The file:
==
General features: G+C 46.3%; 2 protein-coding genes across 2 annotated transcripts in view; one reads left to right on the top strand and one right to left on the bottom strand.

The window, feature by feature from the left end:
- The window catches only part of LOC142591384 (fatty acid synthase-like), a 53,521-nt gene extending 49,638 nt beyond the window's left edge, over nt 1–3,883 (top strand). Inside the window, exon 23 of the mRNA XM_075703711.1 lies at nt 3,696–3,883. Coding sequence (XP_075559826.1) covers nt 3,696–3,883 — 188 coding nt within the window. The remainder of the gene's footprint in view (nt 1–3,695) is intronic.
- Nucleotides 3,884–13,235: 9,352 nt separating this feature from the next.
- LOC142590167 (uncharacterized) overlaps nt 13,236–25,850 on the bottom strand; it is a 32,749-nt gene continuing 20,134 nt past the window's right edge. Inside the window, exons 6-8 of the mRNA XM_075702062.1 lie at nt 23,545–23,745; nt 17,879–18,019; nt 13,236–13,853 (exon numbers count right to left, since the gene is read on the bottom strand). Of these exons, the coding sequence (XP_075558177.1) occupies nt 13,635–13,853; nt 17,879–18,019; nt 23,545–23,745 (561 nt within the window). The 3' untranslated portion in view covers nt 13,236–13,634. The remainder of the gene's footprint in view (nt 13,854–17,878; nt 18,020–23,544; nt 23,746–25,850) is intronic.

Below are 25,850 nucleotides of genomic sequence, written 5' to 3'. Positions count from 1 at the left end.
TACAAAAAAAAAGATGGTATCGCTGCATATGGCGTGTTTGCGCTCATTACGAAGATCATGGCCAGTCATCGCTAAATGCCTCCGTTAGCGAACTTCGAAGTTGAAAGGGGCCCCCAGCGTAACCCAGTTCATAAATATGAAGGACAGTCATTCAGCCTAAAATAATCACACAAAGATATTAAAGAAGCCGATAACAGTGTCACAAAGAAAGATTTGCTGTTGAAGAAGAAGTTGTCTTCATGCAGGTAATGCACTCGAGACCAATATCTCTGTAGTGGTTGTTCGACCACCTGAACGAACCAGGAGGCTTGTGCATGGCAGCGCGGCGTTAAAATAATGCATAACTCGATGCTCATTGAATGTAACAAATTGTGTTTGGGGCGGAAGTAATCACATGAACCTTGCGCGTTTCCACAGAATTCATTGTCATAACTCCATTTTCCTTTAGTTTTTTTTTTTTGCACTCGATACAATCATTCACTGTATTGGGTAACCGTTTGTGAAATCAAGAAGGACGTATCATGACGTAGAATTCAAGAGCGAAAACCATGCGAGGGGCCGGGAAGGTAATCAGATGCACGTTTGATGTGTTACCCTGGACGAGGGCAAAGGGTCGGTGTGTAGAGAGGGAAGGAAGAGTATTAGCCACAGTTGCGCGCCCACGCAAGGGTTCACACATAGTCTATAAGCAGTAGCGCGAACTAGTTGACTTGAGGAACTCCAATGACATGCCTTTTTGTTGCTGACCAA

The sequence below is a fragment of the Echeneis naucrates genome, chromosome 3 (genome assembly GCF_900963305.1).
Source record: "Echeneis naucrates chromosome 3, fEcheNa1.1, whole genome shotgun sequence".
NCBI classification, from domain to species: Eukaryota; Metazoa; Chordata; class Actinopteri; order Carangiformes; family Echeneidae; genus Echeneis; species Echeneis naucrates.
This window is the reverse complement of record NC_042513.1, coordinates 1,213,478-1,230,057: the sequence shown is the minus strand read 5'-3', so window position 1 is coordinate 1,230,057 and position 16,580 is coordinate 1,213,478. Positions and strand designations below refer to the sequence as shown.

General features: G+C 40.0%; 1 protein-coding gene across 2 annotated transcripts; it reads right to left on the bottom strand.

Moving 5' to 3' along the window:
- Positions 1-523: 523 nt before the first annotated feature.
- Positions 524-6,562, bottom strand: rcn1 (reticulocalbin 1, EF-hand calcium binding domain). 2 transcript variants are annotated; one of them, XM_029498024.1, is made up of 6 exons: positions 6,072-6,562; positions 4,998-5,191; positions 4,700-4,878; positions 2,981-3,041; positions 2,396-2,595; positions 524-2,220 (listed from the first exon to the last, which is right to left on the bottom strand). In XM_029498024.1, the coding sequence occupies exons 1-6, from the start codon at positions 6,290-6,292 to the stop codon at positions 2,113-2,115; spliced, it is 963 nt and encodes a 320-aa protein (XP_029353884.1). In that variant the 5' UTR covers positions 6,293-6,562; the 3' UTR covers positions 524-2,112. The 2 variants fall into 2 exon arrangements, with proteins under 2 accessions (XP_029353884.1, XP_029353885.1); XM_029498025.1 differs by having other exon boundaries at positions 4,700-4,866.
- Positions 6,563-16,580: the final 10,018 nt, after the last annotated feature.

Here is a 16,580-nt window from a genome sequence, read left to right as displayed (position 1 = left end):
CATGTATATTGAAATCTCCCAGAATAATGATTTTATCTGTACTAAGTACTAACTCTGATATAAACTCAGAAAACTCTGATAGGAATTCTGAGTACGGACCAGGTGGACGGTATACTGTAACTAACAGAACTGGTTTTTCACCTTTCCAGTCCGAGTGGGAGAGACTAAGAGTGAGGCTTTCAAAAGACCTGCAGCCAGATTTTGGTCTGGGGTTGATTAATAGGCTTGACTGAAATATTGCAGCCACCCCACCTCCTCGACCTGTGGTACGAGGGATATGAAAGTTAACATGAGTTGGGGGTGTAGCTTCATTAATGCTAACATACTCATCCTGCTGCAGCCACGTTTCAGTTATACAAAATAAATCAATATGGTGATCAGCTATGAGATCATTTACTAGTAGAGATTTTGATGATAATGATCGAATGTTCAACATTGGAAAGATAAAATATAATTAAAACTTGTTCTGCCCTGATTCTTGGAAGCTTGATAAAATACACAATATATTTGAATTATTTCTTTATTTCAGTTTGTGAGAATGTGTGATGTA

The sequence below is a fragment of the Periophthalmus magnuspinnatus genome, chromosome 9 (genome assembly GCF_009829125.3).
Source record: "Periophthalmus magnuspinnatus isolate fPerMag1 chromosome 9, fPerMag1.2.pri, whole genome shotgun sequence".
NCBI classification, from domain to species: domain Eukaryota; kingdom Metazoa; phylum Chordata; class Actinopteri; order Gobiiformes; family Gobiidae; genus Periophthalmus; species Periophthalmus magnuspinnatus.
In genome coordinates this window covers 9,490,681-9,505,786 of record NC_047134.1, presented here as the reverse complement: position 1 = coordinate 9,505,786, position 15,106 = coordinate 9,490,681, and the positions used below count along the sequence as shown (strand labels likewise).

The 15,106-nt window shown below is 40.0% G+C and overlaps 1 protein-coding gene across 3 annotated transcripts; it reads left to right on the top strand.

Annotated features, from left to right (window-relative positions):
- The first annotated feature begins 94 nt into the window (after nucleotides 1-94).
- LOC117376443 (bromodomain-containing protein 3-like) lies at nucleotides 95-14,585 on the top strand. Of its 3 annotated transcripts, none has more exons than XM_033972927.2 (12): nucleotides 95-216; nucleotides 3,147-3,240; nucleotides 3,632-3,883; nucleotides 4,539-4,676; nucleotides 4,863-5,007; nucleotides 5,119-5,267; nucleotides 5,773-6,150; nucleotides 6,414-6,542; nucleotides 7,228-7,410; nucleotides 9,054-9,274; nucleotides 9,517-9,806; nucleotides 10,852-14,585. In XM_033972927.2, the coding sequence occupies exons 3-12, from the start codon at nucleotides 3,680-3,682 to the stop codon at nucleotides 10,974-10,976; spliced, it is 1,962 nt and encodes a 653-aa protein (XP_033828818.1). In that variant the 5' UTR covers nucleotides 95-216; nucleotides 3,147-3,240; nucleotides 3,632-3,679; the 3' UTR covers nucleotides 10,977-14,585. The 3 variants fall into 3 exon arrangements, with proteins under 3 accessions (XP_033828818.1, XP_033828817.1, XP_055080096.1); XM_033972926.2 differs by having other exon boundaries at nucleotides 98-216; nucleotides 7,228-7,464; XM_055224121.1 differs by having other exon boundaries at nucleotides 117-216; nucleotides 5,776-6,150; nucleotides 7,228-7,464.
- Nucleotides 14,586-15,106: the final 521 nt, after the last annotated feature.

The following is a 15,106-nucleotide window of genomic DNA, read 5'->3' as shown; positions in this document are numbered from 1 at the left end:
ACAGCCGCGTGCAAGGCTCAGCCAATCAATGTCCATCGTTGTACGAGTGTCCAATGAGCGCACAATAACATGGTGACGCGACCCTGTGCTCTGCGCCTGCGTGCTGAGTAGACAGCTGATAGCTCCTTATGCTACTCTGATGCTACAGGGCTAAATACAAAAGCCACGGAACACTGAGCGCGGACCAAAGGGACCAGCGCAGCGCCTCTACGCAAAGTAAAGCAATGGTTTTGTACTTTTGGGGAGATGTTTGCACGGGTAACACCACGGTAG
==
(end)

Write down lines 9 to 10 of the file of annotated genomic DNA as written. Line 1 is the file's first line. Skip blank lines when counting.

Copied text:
Source record: "Echeneis naucrates chromosome 3, fEcheNa1.1, whole genome shotgun sequence".
NCBI classification, from domain to species: Eukaryota; Metazoa; Chordata; class Actinopteri; order Carangiformes; family Echeneidae; genus Echeneis; species Echeneis naucrates.